Parents of murdered children raise awareness

Parents of murdered children raise awareness

Sunday, parents of murdered children started spreading a week-long message of hope as part of National Crime Victims' Rights week.
Sunday, parents of murdered children started spreading a week-long message of hope as part of National Crime Victims' Rights week.

Sunday afternoon at the Clinton Presidential Center, FOX16 spoke with two mothers trying to keep the memories of their murdered teenagers alive. Both mothers are part of the group Parents of Murdered Children. It becomes a second family for those trying to heal from the unexpected loss of a loved one.

"We get to share something that we have in common, and it's not something we like. We don't want to be here, but we get to come down here and it's respect for our loved ones," says Victoria Bradshaw.

Bradshaw lost her son, Jeremiah, 18, three years ago when a man playing with a gun shot him in a Morrilton parking lot.

"I'm here for him. I don't want to be here for that reason, but because he can't tell me, I didn't get to see him before he died, so this is like bringing me closer to him in a way," she says.

James Acton, the man who killed Bradshaw's son, is now serving a five year prison sentence for manslaughter.

"It's not enough. It will never be enough for taking Jeremiah," says Victoria Bradshaw.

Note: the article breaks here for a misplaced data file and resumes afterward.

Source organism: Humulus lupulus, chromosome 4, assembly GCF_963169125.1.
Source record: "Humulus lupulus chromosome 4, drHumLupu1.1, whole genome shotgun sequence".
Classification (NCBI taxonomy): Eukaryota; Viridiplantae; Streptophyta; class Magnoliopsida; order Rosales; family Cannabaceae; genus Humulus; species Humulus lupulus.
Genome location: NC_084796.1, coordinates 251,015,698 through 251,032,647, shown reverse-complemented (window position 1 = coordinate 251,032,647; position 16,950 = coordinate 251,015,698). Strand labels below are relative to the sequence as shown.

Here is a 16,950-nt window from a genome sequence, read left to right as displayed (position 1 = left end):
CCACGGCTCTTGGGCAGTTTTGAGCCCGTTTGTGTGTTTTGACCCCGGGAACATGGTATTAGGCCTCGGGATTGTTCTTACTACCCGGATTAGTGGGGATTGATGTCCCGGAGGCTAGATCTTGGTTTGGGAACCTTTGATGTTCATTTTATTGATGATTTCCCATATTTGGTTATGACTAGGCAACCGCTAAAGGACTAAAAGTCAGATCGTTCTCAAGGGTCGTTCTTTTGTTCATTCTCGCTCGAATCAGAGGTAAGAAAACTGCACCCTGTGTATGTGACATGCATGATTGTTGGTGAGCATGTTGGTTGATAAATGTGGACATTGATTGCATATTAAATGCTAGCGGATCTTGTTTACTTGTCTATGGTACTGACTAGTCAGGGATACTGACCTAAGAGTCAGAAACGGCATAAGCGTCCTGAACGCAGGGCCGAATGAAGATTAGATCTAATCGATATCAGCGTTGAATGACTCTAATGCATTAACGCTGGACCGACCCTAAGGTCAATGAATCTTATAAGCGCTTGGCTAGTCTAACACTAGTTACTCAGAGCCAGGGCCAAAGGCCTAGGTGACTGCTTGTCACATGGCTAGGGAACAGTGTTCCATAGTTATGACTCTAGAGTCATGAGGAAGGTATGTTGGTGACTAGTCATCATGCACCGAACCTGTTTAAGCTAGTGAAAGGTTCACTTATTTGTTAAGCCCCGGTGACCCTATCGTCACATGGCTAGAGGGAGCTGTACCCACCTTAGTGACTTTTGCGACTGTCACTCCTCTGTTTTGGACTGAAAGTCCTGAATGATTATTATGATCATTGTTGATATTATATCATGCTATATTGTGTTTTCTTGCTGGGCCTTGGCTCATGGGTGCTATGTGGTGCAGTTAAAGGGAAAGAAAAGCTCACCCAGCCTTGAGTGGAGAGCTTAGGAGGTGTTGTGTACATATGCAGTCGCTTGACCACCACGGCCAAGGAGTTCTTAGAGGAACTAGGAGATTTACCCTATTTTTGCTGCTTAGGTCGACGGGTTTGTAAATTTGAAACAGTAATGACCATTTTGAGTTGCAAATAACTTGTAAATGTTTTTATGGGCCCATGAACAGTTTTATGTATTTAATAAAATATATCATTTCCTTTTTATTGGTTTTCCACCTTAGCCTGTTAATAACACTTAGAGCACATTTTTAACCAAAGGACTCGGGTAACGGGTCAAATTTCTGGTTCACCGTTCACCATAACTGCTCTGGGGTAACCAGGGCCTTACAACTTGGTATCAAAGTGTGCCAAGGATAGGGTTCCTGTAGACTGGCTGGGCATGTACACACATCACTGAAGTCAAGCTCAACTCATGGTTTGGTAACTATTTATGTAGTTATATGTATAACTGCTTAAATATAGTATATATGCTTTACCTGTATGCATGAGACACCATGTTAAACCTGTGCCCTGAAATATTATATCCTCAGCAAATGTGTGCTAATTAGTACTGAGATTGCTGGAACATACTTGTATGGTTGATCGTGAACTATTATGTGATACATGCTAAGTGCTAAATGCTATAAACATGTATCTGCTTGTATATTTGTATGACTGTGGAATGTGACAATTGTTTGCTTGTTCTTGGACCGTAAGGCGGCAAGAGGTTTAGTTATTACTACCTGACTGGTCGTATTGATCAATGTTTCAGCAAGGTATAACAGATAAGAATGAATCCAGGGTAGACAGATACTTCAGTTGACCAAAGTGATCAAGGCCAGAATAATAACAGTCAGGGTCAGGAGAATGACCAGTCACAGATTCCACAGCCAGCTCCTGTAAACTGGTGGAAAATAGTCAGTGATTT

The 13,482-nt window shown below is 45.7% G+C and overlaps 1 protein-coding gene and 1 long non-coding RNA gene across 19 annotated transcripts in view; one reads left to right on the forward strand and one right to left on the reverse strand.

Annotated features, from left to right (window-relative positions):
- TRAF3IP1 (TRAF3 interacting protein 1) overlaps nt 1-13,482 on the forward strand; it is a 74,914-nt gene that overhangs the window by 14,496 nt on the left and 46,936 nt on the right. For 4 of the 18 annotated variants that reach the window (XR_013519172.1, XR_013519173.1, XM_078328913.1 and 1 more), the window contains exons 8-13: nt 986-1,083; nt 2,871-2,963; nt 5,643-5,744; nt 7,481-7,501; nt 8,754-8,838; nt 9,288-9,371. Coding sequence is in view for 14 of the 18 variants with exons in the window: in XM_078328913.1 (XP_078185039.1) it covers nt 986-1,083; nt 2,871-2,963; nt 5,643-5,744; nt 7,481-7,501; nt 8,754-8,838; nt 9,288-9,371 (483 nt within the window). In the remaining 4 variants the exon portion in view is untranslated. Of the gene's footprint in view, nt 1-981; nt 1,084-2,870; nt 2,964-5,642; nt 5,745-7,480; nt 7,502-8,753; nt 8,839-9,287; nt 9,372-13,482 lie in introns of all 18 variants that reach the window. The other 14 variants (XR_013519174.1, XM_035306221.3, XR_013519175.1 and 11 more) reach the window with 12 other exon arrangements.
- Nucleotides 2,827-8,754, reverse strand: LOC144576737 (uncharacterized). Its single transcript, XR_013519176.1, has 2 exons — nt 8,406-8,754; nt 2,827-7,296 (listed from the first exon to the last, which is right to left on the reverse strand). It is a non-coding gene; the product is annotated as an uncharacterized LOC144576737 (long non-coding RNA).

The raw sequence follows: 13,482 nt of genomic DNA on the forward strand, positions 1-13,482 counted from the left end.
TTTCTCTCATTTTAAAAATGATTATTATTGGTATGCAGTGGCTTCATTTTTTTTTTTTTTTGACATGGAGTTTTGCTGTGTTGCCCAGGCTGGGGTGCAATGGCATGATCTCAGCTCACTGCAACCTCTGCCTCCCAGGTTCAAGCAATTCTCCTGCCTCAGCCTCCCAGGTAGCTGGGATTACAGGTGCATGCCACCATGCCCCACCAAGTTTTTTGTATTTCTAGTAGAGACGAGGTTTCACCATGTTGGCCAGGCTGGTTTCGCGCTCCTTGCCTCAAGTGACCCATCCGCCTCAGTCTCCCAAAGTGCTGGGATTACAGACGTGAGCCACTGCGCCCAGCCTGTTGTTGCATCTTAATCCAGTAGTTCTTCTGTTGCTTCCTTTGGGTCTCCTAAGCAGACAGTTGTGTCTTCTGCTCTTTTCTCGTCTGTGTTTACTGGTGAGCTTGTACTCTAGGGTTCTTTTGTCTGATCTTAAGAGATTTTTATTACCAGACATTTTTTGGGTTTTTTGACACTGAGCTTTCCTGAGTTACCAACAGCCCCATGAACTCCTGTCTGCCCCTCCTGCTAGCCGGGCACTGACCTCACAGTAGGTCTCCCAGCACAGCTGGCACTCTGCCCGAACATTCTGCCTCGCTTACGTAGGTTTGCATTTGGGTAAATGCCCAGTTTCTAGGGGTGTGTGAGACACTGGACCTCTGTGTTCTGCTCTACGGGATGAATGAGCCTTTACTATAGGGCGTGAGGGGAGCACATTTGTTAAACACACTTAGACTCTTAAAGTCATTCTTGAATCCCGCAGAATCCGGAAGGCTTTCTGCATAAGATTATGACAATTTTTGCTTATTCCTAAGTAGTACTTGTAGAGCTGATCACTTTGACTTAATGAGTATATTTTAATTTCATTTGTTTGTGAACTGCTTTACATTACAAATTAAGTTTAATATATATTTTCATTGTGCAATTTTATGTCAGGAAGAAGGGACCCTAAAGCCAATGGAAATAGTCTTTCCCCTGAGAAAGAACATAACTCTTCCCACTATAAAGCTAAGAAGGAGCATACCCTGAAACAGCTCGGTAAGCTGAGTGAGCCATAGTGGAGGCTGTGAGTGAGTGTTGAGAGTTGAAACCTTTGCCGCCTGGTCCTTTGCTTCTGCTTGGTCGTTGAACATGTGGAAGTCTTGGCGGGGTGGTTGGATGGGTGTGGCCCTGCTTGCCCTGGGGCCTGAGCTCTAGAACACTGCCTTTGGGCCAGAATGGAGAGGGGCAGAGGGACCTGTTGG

This September, the man once convicted of killing Melinda Crowder's daughter, Casey, in 2006 is scheduled for re-trial. The Arkansas Supreme Court reversed Kenneth Osburn's conviction, saying investigators coerced his confession.

"It will bring it all back up. For her friends, for her brothers. You know, I worry about me a little bit, but the main people I worry about are her brothers and her friends. Especially the ones that may have to testify," says Melinda Crowder.

Bradshaw is also still involved in the legal process. She goes to every parole hearing to try to prevent Acton from getting out of prison.

"Every day as we wake up, every day as we go to bed, there is so much of their lives that we miss. From their smile, from the things that they would be doing, from the things they did," says Bradshaw.

National Crime Victims' Rights week continues Monday with a crime victims' services restoration ceremony at the Center for Healing Hearts and Spirits in Little Rock. The event is from 11 a.m. til 1 p.m.
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